Taking Civil Disobedience to the Public Health Police State

ER Editor: We’re publishing two, back to back, from Lockdown Sceptics.

Here’s a reminder of Artur Pawlewsky’s brave stand against Albertan police –

Pastor Who Chased Cops Out of His Church: It Felt Like a ‘Flashback’ to Life ‘Under the Boot of the Soviets’ [VIDEO]

Pawlowski did get famously arrested on the freeway around Calgary during early May; both he and his brother were taken to jail for about 3 days, treated badly (and well) by some of the police. See this report from The New American from May 9, 2021 – Police Surround Calgary Pastor on Busy Highway, Arrest Him for “Inciting” People to Go to Church.

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How Far Should We Take Civil Disobedience to the Public Health Police State?

LOCKDOWN SCEPTICS

We’re publishing another original essay today by Donald S. Siegel and Robert M. Sauer, two professors of social science, about what ordinary people can do to push back against what they call “the public health police state”. They believe a good role model is Artur Pawlowsky, the Polish-Canadian minister who saw off the police when they tried to shut down his Calgary church on Good Friday. Here is an extract:

Unfortunately, resistance to the Branch Covidians has been too passive. We are reminded of the famous scene from the Godfather, involving Johnny Fontane and Don Vito Corleone. Johnny Fontane was the godson of Don Vito Corleone and a famous singer.

In the scene, the whimpering Fontane is complaining to the Godfather about the studio head who will not give him a movie part that is ideally suited to him and will launch his film career. He whines to Don Corleone, stating: “Oh, Godfather, I don’t know what to do.” The exasperated Godfather takes him by the neck and screams the following: “You can act like a man!”

An example of such a real man is Artur Pawlowski, a Polish-Canadian minister based in Calgary, who has bravely defied the Government’s COVID-19 public health orders. In Calgary, as in other parts of Canada, the severity of coronavirus restrictions is matched only by the paucity of the virus. Artur became a YouTube sensation when he openly defied the police and the public health inspector when they interrupted his religious service on Good Friday, referring to them as “Nazis” and “Gestapo” and belligerently demanded that they leave the church. He was ultimately arrested by the authorities.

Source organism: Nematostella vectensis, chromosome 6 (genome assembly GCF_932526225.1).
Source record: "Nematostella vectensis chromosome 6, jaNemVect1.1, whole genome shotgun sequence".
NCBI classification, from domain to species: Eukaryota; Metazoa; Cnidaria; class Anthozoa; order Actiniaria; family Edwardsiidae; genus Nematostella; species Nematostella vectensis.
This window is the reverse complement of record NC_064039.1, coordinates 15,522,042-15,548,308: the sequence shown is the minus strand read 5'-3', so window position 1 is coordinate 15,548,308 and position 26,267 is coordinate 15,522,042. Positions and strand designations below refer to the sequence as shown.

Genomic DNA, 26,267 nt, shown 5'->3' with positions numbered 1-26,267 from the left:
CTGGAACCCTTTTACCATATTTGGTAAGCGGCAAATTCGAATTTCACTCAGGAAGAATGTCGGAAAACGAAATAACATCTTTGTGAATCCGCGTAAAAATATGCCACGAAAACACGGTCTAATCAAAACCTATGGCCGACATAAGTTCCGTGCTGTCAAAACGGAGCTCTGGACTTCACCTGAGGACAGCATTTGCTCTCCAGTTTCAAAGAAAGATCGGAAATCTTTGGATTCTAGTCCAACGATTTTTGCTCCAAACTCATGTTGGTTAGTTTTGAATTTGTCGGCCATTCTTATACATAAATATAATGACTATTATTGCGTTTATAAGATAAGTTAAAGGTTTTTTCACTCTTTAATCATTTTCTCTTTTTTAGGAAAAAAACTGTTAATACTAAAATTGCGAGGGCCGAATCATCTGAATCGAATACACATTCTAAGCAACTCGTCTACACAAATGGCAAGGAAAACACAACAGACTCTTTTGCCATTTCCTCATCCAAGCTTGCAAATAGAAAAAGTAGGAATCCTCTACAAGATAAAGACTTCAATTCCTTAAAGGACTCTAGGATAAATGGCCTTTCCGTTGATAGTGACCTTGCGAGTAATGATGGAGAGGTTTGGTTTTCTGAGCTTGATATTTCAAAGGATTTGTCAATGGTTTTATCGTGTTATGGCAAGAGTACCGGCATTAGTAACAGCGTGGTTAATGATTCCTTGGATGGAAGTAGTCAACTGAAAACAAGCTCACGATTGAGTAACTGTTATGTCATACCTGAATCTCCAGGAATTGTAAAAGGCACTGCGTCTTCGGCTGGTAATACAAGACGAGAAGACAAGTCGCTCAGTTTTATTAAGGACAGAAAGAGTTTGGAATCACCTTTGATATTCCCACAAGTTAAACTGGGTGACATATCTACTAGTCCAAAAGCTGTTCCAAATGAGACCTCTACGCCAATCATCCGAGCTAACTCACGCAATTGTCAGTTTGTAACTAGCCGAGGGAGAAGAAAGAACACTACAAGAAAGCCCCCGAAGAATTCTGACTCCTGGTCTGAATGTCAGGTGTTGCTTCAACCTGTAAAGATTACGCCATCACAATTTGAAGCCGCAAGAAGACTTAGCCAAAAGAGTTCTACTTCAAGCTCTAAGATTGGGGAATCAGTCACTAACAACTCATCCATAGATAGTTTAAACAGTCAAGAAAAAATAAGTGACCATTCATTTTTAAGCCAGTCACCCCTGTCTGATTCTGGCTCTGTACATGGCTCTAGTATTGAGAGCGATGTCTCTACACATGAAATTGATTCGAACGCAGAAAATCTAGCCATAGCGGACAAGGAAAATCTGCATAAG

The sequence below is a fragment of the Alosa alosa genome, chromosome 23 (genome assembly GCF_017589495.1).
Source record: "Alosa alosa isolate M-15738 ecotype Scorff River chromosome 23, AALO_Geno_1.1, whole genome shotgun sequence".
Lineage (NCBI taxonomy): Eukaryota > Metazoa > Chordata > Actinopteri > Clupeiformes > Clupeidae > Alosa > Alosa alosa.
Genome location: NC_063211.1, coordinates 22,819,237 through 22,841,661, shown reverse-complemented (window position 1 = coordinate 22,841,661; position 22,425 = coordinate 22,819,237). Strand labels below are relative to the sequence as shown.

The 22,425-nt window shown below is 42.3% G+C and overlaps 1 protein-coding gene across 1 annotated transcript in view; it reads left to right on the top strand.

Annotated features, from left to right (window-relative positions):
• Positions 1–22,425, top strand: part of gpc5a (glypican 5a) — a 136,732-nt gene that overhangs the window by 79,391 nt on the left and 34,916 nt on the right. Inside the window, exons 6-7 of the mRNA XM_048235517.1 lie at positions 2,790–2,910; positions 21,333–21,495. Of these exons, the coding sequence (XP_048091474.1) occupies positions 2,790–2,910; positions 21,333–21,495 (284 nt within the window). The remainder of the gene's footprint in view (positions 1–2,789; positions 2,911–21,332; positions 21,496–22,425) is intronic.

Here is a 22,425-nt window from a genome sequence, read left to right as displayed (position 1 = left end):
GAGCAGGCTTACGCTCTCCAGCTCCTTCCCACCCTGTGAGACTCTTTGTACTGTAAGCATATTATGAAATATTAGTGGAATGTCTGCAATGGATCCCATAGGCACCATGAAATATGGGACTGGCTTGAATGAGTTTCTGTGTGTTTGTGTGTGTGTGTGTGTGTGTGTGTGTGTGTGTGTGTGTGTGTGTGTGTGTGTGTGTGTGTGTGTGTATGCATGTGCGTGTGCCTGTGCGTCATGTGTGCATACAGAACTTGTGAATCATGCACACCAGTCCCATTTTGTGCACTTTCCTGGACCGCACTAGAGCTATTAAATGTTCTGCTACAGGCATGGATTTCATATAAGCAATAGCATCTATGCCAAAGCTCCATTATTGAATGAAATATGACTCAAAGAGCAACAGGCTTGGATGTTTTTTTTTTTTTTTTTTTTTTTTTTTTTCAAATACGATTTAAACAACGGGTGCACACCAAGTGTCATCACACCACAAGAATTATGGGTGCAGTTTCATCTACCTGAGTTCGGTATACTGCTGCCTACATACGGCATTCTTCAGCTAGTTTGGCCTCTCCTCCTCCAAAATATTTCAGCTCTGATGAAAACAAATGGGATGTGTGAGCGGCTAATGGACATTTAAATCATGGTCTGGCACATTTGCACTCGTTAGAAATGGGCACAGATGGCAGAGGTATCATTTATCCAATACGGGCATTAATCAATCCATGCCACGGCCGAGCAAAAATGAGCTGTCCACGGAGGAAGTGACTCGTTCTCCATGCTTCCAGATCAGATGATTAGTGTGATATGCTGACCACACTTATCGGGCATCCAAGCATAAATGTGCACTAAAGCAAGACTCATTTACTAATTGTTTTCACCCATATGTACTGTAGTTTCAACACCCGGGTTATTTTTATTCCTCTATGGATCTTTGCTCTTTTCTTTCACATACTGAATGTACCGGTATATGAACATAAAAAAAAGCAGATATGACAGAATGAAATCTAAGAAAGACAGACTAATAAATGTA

In our view, Pastor Pawlowski is the modern-day equivalent of Cardinal József Mindszenty, leader of the Catholic Church in Hungary, who came to represent uncompromising opposition to fascism and communism in Hungary. After WWII, Cardinal Mindszenty was jailed and tortured by the Communists and given a life sentence in a 1949 show trial that was widely condemned in the West. Midszenty was ultimately freed and remains a potent symbol of opposition to Communism and a great example of resistance to the totalitarian repression of religious freedom. We need more religious leaders like Pawlowski and Midszenty to stand up to the public health police state. We also deeply admire the courage of the ultra-orthodox Jewish leadership in the U.S. and Israel for their enlightened opposition and vigorous civil disobedience.

Worth reading in full(ER: Read the article in full below)

Source

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Exit, Voice, and Loyalty, the Godfather, and Dr. Fauci’s Book Tour

Donald S. Siegel and Robert M. Sauer

Cardinal Mindszenty

In 1970, Harvard economist Albert Hirschman published his classic tome, Exit, Voice, and Loyalty: Responses to Decline in Firms, Organizations, and States. In this book, Hirschman theorises that some agents in an economic system may experience lapses from efficient or rational behaviour. If the system functions smoothly, forces exist that will rectify this inefficient activity: More specifically, private or public institutions that fail their customers or constituents provide their victims with three options. The first option is to vote with their feet and go elsewhere, which he called “exit,” in the spirit of Adam Smith’s “invisible hand”. The second option is to ‘voice’ their dissent, by complaining, protesting, lobbying, or taking direct action. Exit is an economic response, while voice is, by nature, political and possibly confrontational. The third option is to do nothing and remain loyal to the firm or government institution.